FIG. 13 is a diagram showing the emission spectrum of a phosphor of Example 5 excited by ultraviolet light having a wavelength of 254 nm;

FIG. 14 is a diagram showing the emission spectrum of a phosphor of Example 6 excited by ultraviolet light having a wavelength of 254 nm;

FIG. 15 is a diagram showing the emission spectrum of a phosphor of Example 7 excited by ultraviolet light having a wavelength of 254 nm;

FIG. 16 is a diagram showing the emission spectrum of a phosphor of Example 8 excited by ultraviolet light having a wavelength of 254 nm;

FIG. 17 is a diagram showing the emission spectrum of a phosphor of Example 9 excited by ultraviolet light having a wavelength of 254 nm;

FIG. 18 is a diagram showing the emission spectrum of a phosphor of Example 11 excited by ultraviolet light having a wavelength of 254 nm;

FIG. 19 is a diagram showing the emission spectrum of a phosphor of Example 12 excited by ultraviolet light having a wavelength of 254 nm;

FIG. 20 is a sectional view of a light source according to a fifth embodiment; and

FIG. 21 is a sectional view of a light source according to a modification of the fifth embodiment.

DETAILED DESCRIPTION OF THE INVENTION

Hereinbelow, the present invention will be described in detail with reference to the following embodiments.

First Embodiment

A first embodiment of the present invention will be described.

A light-emitting material according to the first embodiment of the present invention has a composition represented by NaYS2:Eu. The light-emitting material is obtained by adding Eu to a matrix represented by NaYS2. As far as the present inventors know, a phosphor represented by this compositional formula has not yet been known. In addition, the present inventors have found that this phosphor exhibits unique light emission different from that of a Eu-activated phosphor usually used.

In a case where Eu is added to a matrix containing a rare-earth element such as Y, Eu usually exists as Eu3+, and a line emission spectrum with a peak at about 610 nm to 630 nm unique to Eu3+ is shown.

On the other hand, it is known that in a case where Eu is added to a matrix containing an alkaline-earth metal such as Ba or Sr, Eu often exists as Eu2+, and a band emission spectrum unique to Eu2+ is shown.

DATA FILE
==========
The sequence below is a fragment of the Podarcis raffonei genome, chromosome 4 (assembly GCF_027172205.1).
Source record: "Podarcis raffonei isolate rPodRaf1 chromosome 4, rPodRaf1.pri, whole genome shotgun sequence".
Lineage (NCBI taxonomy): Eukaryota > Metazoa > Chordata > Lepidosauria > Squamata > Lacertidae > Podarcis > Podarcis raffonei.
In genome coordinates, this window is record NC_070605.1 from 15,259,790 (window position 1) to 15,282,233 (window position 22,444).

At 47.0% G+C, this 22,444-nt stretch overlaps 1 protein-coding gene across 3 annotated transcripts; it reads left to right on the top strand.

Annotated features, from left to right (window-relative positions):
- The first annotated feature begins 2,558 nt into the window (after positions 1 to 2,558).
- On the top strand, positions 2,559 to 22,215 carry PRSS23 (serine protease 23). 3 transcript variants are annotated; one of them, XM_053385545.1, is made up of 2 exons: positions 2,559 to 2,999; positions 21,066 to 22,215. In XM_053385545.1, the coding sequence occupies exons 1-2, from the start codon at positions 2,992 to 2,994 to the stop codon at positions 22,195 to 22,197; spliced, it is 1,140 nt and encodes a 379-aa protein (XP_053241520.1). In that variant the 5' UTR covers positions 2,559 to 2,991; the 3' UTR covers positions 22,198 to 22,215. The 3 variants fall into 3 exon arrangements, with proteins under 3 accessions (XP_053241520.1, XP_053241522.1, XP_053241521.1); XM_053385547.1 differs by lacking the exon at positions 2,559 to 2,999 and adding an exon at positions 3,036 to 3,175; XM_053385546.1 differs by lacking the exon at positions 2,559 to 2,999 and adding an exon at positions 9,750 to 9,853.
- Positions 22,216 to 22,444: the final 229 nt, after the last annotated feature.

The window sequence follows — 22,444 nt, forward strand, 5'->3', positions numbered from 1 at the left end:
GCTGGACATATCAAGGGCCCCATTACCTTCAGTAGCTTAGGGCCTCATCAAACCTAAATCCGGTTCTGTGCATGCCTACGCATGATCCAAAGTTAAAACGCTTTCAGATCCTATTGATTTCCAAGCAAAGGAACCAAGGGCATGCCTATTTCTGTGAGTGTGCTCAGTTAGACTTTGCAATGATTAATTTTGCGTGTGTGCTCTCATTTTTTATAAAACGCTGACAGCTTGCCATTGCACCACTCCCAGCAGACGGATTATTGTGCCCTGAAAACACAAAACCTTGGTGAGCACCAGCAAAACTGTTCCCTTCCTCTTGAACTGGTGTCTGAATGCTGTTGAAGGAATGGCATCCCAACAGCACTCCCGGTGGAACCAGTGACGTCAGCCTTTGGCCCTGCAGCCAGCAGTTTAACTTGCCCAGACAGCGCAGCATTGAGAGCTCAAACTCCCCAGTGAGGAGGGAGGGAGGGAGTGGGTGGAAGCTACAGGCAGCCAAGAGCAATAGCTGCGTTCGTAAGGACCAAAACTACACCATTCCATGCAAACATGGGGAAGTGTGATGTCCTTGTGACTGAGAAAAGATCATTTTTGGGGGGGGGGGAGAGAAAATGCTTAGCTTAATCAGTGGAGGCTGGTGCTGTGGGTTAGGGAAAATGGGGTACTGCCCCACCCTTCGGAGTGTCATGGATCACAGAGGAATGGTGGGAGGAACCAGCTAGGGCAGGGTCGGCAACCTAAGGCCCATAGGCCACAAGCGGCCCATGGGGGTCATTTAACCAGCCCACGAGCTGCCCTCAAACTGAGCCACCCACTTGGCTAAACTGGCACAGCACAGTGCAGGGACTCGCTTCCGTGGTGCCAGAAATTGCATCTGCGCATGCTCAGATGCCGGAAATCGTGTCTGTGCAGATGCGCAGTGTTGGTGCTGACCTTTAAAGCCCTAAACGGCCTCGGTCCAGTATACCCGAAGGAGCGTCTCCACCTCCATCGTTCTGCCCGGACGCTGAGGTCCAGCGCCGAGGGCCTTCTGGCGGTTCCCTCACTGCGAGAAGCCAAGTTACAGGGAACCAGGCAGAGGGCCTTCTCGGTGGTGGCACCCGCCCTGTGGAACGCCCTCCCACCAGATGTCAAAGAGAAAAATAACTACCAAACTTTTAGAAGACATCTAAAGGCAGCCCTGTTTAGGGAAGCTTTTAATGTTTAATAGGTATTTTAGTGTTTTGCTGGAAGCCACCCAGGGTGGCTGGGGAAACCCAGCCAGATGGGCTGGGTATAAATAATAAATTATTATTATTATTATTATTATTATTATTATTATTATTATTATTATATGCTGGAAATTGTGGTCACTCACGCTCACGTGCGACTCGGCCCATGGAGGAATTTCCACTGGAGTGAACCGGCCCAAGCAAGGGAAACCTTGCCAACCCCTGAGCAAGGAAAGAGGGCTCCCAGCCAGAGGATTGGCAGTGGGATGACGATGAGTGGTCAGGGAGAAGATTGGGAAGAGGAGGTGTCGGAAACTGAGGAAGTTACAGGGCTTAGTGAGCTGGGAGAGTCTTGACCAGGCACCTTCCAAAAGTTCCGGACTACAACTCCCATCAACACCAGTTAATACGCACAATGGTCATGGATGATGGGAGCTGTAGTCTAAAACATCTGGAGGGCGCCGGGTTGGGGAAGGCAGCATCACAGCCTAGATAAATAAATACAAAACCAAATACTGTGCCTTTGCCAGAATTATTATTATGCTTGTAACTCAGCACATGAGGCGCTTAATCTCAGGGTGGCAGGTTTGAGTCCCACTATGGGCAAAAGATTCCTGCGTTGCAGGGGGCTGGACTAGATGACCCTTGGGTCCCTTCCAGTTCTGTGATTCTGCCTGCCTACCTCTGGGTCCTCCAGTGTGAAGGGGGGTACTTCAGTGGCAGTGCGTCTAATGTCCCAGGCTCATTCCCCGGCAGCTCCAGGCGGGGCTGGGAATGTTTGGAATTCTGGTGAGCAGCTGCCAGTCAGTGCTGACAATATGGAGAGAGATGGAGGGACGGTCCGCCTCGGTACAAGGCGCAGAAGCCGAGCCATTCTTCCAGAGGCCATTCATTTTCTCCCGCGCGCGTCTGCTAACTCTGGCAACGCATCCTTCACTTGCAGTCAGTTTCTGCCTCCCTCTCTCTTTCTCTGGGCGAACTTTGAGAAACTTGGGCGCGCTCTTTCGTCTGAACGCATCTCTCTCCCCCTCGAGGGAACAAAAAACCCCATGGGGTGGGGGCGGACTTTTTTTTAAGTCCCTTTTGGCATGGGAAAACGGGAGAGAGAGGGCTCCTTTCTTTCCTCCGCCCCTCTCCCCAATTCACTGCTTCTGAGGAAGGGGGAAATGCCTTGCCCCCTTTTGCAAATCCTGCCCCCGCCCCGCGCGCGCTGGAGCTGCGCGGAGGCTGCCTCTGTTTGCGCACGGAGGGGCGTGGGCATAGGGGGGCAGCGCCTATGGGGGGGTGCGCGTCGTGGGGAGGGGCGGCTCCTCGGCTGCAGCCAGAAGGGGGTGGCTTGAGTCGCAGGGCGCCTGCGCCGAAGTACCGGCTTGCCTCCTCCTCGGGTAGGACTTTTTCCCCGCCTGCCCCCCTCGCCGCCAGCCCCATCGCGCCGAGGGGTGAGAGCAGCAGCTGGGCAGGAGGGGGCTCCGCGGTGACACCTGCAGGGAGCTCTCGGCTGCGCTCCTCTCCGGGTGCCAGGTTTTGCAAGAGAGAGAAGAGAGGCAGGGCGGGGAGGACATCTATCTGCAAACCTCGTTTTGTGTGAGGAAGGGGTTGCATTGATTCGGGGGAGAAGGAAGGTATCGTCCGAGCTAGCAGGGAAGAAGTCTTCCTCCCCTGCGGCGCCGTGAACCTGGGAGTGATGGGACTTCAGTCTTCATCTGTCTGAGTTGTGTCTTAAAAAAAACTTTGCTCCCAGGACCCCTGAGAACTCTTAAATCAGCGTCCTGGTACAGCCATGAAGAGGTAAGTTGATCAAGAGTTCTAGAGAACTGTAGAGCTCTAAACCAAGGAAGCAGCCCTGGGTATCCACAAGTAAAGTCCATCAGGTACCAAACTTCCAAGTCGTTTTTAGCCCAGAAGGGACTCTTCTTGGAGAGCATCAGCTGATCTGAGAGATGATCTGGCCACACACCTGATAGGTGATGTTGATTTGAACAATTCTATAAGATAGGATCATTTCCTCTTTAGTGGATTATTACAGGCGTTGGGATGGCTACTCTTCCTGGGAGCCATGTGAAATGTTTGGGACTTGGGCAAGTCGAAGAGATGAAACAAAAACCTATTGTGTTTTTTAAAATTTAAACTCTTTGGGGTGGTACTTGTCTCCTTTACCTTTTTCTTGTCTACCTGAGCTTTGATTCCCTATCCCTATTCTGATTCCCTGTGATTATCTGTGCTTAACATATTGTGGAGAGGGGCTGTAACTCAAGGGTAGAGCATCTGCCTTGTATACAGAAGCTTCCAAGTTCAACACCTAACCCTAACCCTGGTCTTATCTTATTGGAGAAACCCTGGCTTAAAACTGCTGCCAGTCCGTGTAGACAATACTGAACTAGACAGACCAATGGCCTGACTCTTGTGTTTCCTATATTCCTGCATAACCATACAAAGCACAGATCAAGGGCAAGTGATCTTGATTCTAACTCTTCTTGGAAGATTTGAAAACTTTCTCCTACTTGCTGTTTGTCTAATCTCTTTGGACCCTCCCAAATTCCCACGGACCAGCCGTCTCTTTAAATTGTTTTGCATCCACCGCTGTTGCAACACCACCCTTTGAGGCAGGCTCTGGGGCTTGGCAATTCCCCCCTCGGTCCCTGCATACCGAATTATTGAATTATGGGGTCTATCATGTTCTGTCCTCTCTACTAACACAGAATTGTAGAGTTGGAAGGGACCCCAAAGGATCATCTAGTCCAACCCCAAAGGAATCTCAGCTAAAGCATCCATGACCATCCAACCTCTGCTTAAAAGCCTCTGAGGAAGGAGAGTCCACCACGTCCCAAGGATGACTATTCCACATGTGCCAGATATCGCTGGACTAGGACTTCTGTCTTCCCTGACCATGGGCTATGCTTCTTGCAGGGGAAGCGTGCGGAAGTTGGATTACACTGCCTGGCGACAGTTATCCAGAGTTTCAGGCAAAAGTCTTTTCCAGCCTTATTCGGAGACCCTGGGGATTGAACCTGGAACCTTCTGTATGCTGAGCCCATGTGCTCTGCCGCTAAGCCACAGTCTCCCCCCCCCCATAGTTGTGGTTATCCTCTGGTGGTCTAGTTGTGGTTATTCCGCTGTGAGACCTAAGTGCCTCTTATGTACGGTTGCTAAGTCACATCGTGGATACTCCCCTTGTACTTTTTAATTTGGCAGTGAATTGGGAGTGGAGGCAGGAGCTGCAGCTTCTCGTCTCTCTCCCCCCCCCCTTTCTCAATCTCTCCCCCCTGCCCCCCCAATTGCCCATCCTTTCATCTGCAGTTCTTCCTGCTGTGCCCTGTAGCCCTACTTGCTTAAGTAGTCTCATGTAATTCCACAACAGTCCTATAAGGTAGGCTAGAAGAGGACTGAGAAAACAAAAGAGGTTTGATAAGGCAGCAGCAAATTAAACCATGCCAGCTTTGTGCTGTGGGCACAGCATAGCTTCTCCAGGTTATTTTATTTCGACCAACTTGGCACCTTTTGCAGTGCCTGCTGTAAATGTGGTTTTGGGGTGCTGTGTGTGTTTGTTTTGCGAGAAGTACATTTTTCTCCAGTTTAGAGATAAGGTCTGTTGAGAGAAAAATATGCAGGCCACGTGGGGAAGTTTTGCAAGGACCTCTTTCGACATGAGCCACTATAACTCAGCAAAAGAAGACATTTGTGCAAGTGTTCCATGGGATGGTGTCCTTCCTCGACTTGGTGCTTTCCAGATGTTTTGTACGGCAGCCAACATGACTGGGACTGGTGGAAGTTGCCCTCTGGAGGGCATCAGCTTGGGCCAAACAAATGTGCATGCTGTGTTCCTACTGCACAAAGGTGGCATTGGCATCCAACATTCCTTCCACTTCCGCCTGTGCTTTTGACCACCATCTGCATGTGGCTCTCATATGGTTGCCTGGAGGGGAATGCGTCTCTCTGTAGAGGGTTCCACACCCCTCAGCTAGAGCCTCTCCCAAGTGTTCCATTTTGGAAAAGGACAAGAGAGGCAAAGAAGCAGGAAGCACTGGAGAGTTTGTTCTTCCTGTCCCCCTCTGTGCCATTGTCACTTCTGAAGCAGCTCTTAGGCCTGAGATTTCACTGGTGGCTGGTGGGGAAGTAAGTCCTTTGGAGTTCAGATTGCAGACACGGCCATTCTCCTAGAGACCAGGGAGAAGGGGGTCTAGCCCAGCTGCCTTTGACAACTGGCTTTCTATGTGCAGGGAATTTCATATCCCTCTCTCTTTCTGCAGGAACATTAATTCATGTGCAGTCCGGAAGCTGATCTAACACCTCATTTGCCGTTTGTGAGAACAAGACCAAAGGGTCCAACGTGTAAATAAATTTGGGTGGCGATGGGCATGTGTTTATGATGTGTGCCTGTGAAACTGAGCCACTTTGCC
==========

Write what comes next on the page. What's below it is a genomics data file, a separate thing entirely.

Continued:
The present inventors have found that in a case where Eu is added to a matrix represented by NaYS2, a band emission spectrum unique to Eu2+ is shown in spite of the fact that the matrix contains a rare-earth element but does not contain an alkaline-earth metal. In addition, the present inventors have also found that this phosphor emits light in the longest wavelength region among phosphors containing Eu existing as Eu2+. The reason for this remains unknown, but there is a possibility that the fact that the phosphor whose matrix does not contain an alkaline-earth metal shows light emission unique to Eu2+ has some causal connections to the fact that the phosphor emits light in the longest wavelength region.

Hereinbelow, a method for producing a light-emitting material according to the first embodiment of the present invention will be described.

First, Na2S, Y2S3, and Eu2O3 as raw materials were mixed in a molar ratio of 1.05:0.997:0.003, and more specifically, 20.49 g of Na2S, 68.29 g of Y2S3, and 0.264 g of Eu2O3 were weighed and then mixed. The mixture was charged into a carbon crucible and fired in a hydrogen sulfide atmosphere at 1,000 C. for 1.5 hours. The thus obtained fired product had a pink color. The fired product was milled in a mortar, washed with water, and dried to obtain a powdery light-emitting material. Significant dissolution or decomposition of the light-emitting material was not observed even when the light-emitting material was washed with water.

The powdery light-emitting material was analyzed by X-ray diffraction, and as a result, it was confirmed that NaYS2 was produced and that the light-emitting material had a composition represented by NaYS2:Eu. The light-emitting material was excited by a pulsed electron beam having an acceleration voltage of 10 kV to evaluate the decay characteristics of the light-emitting material. As a result, the decay time of the light-emitting material, during which the emission intensity thereof was reduced to 10%, was 7 μs. From the result, it was confirmed that the light-emitting material had a sufficiently short decay time of 10 μs or less.